Kenya has banned the international charity Marie Stopes from offering abortion services to women and girls after complaints it was promoting the termination of unwanted pregnancies, the government and charity officials said on Monday.
Abortions are not permitted in Kenya unless a woman’s life or health is in danger and emergency treatment is required.
The Kenya Medical Practitioners and Dentists Board (KMPDB) said it had acted after the public, pro-life campaigners and the Kenya Film Classification Board complained that Marie Stopes radio adverts promoted abortions – a claim the charity denies.
“Marie Stopes Kenya is hearby directed to immediately cease and desist offering any form of abortion services in all its facilities within the Republic of Kenya,” KMPDB said in a letter to Marie Stopes Country Director Dana Tilson dated Nov. 14.
The charity – which provides family planning, counselling, emergency abortions and post-abortion care to thousands of women and girls – said its campaign promoted awareness about unsafe abortions.
“At no point did we promote abortions,” marketing director Christopher Wainaina told the Thomson Reuters Foundation.
“Our media campaign talks about the legal status of abortion in Kenya, the stigma of abortion that exists and how it is leading to high numbers of women becoming victims of botched backstreet abortions and dying as a result.”
Almost half a million abortions were conducted in Kenya in 2012 – mostly in backstreet clinics – with one in four women and girls suffering complications such as high fever, sepsis, shock and organ failure, said a February health ministry report.
An estimated 266 women die per 100,000 unsafe abortions in Kenya – higher than rates estimated in other east African nations, it added.
Campaigners warned that the ban on Marie Stopes could hit victims of backstreet abortions who desperately need emergency treatment.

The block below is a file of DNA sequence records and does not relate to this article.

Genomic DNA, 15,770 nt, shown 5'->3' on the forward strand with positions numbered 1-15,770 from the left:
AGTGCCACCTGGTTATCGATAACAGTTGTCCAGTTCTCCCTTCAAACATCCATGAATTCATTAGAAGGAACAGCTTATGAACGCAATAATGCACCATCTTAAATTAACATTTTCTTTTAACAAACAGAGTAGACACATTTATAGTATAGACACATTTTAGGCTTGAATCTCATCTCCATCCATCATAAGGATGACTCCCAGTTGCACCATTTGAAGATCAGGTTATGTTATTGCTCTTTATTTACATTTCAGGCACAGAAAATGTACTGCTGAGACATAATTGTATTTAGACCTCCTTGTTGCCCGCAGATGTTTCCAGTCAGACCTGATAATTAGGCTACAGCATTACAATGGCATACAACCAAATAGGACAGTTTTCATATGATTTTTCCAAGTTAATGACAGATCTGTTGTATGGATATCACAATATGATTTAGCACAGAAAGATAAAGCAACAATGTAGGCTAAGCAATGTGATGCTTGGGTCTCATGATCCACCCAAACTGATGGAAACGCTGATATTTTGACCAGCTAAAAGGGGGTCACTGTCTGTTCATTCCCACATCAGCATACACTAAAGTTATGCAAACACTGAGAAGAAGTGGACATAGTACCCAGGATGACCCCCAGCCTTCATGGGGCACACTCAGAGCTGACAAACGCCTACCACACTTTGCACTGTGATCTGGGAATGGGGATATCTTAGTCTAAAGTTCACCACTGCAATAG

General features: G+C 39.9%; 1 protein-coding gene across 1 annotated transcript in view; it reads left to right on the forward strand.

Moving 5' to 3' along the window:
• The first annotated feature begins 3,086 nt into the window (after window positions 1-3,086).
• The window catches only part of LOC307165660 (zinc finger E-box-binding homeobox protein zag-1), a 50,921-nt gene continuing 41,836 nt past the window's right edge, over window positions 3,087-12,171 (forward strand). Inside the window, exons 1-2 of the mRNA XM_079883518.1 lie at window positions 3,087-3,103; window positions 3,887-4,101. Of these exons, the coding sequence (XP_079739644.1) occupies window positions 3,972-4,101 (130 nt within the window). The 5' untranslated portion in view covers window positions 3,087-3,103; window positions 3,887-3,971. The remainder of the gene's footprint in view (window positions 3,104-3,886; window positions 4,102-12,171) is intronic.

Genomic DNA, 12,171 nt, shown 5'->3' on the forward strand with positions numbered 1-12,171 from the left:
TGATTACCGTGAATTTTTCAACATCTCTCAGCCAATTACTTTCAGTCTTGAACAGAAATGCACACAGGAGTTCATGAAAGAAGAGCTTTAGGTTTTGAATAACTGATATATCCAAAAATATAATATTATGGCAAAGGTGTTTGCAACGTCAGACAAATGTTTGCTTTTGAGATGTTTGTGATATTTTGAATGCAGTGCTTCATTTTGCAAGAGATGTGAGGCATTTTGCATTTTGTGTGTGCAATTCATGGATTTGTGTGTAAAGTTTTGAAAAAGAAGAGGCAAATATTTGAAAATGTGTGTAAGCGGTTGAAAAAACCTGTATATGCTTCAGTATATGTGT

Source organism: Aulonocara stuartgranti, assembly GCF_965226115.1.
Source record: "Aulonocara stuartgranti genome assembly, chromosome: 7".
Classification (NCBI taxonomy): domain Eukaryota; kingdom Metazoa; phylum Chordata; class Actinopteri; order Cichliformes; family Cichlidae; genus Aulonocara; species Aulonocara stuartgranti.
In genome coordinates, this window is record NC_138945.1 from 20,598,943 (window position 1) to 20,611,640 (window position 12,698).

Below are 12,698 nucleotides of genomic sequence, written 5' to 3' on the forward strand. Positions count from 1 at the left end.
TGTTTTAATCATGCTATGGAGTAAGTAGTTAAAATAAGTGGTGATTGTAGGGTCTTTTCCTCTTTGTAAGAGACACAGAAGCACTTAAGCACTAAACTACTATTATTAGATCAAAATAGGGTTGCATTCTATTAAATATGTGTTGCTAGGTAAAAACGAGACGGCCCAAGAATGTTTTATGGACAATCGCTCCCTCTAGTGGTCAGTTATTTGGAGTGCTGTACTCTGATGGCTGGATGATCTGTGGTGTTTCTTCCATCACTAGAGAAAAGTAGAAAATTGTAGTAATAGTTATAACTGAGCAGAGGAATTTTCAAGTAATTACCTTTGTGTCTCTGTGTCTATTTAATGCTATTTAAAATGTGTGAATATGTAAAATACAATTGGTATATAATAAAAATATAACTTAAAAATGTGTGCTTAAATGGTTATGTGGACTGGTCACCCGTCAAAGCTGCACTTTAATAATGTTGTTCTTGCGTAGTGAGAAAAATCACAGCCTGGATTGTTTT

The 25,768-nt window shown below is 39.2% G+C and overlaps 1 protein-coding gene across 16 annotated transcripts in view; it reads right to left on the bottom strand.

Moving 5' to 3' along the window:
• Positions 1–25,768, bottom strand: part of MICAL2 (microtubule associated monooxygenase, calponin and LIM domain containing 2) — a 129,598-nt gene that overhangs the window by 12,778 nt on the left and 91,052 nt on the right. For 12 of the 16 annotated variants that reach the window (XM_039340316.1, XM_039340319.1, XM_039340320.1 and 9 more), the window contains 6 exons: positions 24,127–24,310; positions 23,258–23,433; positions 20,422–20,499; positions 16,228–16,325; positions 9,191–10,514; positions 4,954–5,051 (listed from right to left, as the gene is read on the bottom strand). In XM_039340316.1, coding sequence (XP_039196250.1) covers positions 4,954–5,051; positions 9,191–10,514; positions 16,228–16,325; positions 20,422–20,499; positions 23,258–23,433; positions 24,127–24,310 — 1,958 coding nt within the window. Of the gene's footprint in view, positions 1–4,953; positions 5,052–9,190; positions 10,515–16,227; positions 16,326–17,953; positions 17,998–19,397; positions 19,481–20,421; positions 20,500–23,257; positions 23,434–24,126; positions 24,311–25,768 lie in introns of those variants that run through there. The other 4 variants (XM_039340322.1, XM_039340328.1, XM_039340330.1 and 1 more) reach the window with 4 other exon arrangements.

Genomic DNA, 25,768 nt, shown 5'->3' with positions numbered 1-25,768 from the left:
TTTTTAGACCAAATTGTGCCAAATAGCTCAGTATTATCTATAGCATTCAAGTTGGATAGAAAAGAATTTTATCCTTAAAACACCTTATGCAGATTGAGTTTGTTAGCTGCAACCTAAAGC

“There aren’t many places for women to go in that situation – many would rather die than go to a government hospital because of the stigma and discrimination they face,” said Evelyne Opondo, Africa Director for the Center for Reproductive Rights.
“I think many girls and women could lose their lives due to this ban. Those who do not lose their lives may end up with life-long disabilities due to no proper treatment.”
Government hospitals are the main provider of safe abortions, but are often overstretched.
Campaigners said authorities, influenced by powerful Christian organisations, were making it harder for women to access safe abortions.
Since 2010, the ministry of health has withdrawn essential guidelines on conducting safe abortions and banned health workers from training on abortion.
The KMPDB also reprimanded the charity for contravening advertising rules for medical practitioners, and ordered it to file weekly reports on all services provided in its 23 clinics across the country for the next 60 days.
Wainaina said Marie Stopes – which has operated in Kenya for over three decades – was working with the KMPDB and the ministry of health to seek clarity on the issues raised in the letter and hoped to find a resolution soon.
This is not the first time Marie Stopes – which works in 37 countries in Africa, Asia, Europe, South America as well as the United States – has faced a suspension.
A British watchdog in 2016 suspended the charity from performing abortions on under-18s and vulnerable women, and suspended abortions under general anaesthetic after raising concerns over patient care.